Latest on Physics Buzz, The Terrifying T. rex

With a gargantuan head flaunting the largest teeth of any predatory dinosaur, Tyrannosaurus rex embodies the ideal nightmarish horror. So, what was such a ferociously large animal doing with such tiny forelimbs that look more like a humorous afterthought than an evolutionary tool?

“Some people think T. rex forearms are just vestigial organs which evolved away, but I claim no,” said Scott Lee, a professor of physics at University of Toledo, who argues that a T. rex could move its forearms quickly enough to prevent a struggling prey’s escape. Therefore, the arms were an integral part of the predator’s hunting tactics, he said, and not useless stubs.

Read more

Is it getting harder to find a full-time job in science writing?

800px-The_Long_Road_AheadI consider myself lucky to have completed two paid internships in the last year and slightly unlucky that I was applying for internships this summer as fervently as last summer. The point being so I could gain more experience so I might qualify for a job so I wouldn’t be applying for internships for Summer 2014.

Internships are great opportunities to gain experience, but how many internships must an aspiring science writer complete before they can obtain a full-time job? The answer obviously depends, but there seems to be a growing pattern where young writers are simply hopping from one internship to the next with no permanent job in sight.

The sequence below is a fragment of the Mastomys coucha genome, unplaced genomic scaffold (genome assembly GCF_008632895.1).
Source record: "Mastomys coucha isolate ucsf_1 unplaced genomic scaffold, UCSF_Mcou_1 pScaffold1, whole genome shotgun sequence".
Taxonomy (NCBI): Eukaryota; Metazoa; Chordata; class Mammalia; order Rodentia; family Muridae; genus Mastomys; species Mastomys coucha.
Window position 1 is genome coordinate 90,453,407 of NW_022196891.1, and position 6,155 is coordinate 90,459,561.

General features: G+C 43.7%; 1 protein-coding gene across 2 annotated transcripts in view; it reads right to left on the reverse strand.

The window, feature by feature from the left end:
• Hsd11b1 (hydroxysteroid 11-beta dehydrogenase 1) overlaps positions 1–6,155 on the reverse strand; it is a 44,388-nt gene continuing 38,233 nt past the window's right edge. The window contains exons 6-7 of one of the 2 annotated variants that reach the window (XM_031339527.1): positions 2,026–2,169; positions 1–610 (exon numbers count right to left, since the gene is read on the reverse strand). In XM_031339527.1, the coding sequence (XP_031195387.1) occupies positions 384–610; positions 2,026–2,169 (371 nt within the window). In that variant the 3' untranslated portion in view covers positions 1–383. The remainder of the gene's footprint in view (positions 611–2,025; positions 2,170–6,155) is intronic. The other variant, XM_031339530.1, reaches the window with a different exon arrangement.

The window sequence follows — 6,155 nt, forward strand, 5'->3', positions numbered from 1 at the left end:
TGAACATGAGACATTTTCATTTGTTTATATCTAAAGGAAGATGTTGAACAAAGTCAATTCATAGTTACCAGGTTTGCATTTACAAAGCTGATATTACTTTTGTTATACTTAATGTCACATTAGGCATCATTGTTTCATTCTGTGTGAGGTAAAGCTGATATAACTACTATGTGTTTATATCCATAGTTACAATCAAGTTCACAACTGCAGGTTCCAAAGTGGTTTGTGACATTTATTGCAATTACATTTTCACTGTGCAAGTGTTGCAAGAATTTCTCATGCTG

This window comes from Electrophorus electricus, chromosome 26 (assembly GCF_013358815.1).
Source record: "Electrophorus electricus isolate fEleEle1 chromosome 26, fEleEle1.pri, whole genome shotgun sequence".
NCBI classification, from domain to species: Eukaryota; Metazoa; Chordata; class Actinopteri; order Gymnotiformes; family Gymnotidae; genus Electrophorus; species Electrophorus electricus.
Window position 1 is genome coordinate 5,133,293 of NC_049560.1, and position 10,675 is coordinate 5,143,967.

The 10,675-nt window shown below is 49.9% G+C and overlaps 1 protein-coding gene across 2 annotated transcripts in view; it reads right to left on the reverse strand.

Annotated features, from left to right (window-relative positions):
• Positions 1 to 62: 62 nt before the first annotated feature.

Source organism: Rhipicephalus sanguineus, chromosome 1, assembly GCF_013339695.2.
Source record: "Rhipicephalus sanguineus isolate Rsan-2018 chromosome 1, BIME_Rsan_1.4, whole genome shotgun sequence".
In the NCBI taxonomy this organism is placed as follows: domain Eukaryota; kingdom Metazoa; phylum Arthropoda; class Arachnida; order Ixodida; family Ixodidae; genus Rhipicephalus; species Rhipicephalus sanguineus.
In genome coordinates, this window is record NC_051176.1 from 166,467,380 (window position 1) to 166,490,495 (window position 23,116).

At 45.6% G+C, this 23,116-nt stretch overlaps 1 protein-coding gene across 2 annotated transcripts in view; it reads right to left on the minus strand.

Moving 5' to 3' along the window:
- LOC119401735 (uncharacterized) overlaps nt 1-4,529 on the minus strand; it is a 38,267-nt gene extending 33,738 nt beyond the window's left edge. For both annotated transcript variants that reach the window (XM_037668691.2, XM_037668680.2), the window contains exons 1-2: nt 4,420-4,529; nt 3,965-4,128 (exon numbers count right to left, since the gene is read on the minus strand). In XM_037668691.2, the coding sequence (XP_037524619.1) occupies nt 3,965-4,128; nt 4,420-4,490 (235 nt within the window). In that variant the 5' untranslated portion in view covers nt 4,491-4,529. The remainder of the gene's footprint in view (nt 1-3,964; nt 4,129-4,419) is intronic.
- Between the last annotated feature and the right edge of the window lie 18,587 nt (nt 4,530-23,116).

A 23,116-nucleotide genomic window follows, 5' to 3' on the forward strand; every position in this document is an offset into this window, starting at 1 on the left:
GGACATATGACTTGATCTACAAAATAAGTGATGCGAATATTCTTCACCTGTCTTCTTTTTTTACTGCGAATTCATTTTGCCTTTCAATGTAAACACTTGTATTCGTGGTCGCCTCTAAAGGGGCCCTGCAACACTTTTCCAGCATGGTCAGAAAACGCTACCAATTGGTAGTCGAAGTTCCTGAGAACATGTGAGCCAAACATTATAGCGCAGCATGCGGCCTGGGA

This is because many entry-level science writing positions – be it at a magazine or press information office – require at least three to five years of experience. That’s 12 internships that last for three months each. That’s an insane amount of internships. Not to mention what little pay interns receive compared to permanent jobs and relocation costs since valuable science-writing internships exist across the country, and the globe.

Not all internships are three months. Some are six months, but that’s about as long as you’re going to find.

Ten years ago, when the science writing field was less congested, many interns could procure a job after a single internship – often times at the place they interned. All of those positions are now filled, however, which means interns are left to fend for themselves after their time is up.